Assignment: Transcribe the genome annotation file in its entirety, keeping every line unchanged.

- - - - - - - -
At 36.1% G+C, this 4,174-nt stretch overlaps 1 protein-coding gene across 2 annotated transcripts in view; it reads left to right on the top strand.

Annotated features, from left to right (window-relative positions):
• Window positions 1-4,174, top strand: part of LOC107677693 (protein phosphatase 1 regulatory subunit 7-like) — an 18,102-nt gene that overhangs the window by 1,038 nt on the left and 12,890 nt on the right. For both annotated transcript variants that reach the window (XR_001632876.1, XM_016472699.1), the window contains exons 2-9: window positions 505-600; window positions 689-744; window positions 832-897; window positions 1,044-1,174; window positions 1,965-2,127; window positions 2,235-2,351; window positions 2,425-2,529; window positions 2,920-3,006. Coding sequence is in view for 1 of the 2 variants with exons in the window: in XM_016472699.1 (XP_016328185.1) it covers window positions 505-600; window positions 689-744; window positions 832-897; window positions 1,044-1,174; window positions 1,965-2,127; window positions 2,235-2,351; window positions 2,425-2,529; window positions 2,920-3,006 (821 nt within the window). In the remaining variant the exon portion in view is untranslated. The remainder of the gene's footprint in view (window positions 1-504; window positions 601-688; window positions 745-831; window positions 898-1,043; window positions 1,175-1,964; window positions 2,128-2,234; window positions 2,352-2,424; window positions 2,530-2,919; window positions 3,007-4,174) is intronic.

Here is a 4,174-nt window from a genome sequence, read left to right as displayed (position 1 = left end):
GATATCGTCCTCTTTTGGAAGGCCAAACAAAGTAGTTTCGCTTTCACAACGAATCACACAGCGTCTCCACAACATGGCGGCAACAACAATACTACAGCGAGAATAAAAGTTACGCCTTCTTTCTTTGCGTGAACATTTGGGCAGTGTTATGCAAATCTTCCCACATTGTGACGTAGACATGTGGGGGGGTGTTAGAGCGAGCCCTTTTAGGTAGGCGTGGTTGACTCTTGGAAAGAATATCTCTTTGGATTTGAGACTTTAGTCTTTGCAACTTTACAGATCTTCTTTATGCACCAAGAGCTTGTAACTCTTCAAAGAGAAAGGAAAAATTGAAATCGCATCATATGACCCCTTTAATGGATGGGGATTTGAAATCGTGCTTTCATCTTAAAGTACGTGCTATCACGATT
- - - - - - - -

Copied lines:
At 36.1% G+C, this 4,174-nt stretch overlaps 1 protein-coding gene across 2 annotated transcripts in view; it reads left to right on the top strand.

Annotated features, from left to right (window-relative positions):
• Window positions 1-4,174, top strand: part of LOC107677693 (protein phosphatase 1 regulatory subunit 7-like) — an 18,102-nt gene that overhangs the window by 1,038 nt on the left and 12,890 nt on the right. For both annotated transcript variants that reach the window (XR_001632876.1, XM_016472699.1), the window contains exons 2-9: window positions 505-600; window positions 689-744; window positions 832-897; window positions 1,044-1,174; window positions 1,965-2,127; window positions 2,235-2,351; window positions 2,425-2,529; window positions 2,920-3,006. Coding sequence is in view for 1 of the 2 variants with exons in the window: in XM_016472699.1 (XP_016328185.1) it covers window positions 505-600; window positions 689-744; window positions 832-897; window positions 1,044-1,174; window positions 1,965-2,127; window positions 2,235-2,351; window positions 2,425-2,529; window positions 2,920-3,006 (821 nt within the window). In the remaining variant the exon portion in view is untranslated. The remainder of the gene's footprint in view (window positions 1-504; window positions 601-688; window positions 745-831; window positions 898-1,043; window positions 1,175-1,964; window positions 2,128-2,234; window positions 2,352-2,424; window positions 2,530-2,919; window positions 3,007-4,174) is intronic.

Here is a 4,174-nt window from a genome sequence, read left to right as displayed (position 1 = left end):
GATATCGTCCTCTTTTGGAAGGCCAAACAAAGTAGTTTCGCTTTCACAACGAATCACACAGCGTCTCCACAACATGGCGGCAACAACAATACTACAGCGAGAATAAAAGTTACGCCTTCTTTCTTTGCGTGAACATTTGGGCAGTGTTATGCAAATCTTCCCACATTGTGACGTAGACATGTGGGGGGGTGTTAGAGCGAGCCCTTTTAGGTAGGCGTGGTTGACTCTTGGAAAGAATATCTCTTTGGATTTGAGACTTTAGTCTTTGCAACTTTACAGATCTTCTTTATGCACCAAGAGCTTGTAACTCTTCAAAGAGAAAGGAAAAATTGAAATCGCATCATATGACCCCTTTAATGGATGGGGATTTGAAATCGTGCTTTCATCTTAAAGTACGTGCTATCACGATT